It’s best to design your logo specifically for where it will be used. If you need a logo for two contradicting spaces, for example, a business card and a wall mural, you can create two different versions and tailor them for each. Just make sure they’re consistent enough that viewers can recognize them as the same brand. 
 
The logos of MGM and Jaguar exhibit how to do this well. MGM, a film company, takes advantage of “moving pictures” to create one of the first motion logos, something they could only do as a company whose logo appears mostly during films. In the same vein, Jaguar’s logo is designed to look good in three-dimensional space as a hood ornament, but still translates well to print with the two-dimensional version. 
 
Draw on Cultural Associations
 
One of the best reasons to use an animal logo is that they facilitate communication. Like shapes and colors, animals all have their own connotations, sometimes cultural, sometimes biological. As we mentioned above, lions symbolize courage, owls symbolize wisdom, bat symbolize nighttime, elephants symbolize memory, and so on.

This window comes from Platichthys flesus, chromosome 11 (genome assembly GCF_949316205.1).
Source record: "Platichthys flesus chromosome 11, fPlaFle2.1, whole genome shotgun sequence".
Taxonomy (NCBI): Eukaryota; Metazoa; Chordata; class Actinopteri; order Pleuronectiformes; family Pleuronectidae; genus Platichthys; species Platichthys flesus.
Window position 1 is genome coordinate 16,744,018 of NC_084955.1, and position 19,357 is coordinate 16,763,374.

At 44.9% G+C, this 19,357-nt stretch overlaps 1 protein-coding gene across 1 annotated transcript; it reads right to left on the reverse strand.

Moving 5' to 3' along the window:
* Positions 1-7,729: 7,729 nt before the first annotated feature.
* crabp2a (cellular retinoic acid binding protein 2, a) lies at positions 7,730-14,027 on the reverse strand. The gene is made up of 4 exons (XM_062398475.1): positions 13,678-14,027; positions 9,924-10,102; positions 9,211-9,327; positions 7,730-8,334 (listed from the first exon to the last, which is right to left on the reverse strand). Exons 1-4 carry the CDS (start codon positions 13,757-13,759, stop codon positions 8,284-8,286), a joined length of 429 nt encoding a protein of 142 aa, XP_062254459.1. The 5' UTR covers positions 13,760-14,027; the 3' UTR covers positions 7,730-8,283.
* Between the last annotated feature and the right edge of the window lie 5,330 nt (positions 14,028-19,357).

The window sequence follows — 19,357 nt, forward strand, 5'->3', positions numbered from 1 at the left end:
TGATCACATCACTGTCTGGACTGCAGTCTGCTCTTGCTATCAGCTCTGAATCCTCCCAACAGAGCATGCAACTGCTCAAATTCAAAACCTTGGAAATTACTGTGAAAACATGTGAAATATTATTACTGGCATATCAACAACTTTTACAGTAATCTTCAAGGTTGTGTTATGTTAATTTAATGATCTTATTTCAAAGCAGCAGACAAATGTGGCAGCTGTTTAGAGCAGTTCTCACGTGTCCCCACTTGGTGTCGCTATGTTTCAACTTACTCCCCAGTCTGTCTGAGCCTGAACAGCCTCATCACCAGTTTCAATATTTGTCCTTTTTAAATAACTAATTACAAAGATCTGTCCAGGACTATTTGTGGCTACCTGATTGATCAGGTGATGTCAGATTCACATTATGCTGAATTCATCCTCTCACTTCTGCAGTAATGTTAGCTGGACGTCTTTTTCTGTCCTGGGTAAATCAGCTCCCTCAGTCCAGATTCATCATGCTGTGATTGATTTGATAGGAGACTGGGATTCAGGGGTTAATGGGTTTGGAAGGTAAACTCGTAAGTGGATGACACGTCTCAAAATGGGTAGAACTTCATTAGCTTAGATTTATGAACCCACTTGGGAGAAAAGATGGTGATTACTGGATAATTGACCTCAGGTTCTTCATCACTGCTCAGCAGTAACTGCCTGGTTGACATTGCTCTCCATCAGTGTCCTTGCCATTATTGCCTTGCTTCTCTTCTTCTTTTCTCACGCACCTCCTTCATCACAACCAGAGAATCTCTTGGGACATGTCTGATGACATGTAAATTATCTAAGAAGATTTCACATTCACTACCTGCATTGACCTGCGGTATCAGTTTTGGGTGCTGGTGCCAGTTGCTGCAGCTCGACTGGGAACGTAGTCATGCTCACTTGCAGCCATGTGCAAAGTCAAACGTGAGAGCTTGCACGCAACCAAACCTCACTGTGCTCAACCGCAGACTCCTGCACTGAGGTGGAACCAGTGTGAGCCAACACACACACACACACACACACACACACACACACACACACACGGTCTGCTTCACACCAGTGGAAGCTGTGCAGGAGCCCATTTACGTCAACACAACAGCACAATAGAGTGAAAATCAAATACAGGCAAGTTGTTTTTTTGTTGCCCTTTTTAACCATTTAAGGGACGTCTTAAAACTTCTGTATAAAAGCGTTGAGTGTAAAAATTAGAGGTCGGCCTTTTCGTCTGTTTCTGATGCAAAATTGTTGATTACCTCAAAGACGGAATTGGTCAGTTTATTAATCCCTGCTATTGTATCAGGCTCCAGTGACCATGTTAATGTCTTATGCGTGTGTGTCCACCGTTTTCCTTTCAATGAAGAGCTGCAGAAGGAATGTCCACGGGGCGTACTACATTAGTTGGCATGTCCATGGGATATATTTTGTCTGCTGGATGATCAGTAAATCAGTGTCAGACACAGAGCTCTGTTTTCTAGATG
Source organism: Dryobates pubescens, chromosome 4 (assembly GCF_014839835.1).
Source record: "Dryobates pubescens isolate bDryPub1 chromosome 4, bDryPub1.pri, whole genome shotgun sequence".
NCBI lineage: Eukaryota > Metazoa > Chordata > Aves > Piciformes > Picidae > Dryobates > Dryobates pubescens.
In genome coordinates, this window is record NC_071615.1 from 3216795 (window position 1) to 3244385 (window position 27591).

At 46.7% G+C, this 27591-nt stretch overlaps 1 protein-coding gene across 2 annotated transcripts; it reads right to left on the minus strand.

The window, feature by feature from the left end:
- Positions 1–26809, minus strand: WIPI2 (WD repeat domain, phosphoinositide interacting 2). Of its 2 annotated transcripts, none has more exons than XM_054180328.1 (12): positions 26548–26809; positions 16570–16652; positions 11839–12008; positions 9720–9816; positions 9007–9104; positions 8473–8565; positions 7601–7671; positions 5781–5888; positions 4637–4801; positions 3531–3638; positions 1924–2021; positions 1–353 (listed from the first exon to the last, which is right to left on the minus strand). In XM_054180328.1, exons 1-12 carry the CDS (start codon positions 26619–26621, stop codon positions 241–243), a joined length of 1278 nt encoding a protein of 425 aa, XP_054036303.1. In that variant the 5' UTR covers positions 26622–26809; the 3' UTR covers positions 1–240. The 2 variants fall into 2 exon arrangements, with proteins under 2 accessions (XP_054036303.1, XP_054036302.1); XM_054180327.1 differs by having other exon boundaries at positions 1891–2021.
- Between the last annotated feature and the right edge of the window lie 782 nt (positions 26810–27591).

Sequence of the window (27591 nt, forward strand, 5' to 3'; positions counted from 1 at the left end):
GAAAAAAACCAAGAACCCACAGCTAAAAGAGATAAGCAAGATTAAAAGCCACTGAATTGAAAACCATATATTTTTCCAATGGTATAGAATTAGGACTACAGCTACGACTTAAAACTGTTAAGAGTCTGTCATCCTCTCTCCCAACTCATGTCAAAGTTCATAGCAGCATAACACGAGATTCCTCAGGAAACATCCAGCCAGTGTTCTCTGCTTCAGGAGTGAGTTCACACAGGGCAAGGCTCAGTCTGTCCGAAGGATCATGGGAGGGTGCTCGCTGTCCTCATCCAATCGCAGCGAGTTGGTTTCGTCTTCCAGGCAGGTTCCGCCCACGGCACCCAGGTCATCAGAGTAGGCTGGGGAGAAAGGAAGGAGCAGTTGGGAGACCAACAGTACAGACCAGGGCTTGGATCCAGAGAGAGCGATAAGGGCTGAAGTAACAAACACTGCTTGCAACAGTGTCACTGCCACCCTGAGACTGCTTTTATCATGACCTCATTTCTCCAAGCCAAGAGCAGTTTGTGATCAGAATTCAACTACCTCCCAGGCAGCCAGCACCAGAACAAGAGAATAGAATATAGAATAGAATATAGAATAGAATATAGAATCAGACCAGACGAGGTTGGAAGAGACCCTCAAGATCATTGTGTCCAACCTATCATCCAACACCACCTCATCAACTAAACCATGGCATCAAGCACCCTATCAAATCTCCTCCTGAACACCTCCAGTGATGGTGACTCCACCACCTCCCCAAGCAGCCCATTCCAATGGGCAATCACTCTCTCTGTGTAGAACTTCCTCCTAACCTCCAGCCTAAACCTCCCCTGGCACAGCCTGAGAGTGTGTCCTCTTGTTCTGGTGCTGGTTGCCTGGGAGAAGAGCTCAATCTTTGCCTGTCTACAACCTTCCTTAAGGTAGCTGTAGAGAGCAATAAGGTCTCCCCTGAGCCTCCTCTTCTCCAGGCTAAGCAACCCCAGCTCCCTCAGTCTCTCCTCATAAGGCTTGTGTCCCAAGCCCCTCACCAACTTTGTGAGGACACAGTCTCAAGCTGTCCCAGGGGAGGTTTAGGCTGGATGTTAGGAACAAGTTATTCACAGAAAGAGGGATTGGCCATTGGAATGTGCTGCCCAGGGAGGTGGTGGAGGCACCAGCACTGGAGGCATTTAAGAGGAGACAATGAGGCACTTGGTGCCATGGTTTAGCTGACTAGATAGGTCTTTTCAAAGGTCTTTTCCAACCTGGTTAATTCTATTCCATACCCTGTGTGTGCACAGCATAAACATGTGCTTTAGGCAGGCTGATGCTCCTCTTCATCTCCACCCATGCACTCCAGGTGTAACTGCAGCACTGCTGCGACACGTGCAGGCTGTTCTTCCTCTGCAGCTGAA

Keep these secondary meanings in mind when choosing which animals to use for your logo. Don’t be afraid to use subtly either — logos should be designed to be viewed multiple times, so even if something’s not apparent at first, it might be noticed on the second, third, or tenth viewing.
 
For example, you might not connect Evernote’s elephant logo to good memory right away, but if you use the app every day it’ll dawn on you sooner or later. And when it does, it strengthens the bond between customer and brand. 
 
 

How to Make an Animal Logo 

 
 
Now that you have an idea of what goes into an effective animal logo, the question is, how do you make one? Essentially you have two options: hire someone to design it for you or design it yourself. Both have their own merits and drawbacks, so let’s examine both individually. 
 

Hiring a Designer

 
 
Professional designers know by heart all the tips, tricks, and techniques we’ve mentioned above, and then some. When you hire a designer, freelance or from an agency, you’re buying their expertise just as much as their time. 
 
The problem is, no skilled designer works for free. The most glaring downside of hiring a designer is the cost — talented designers charge hundreds or even thousands of dollars for logo design.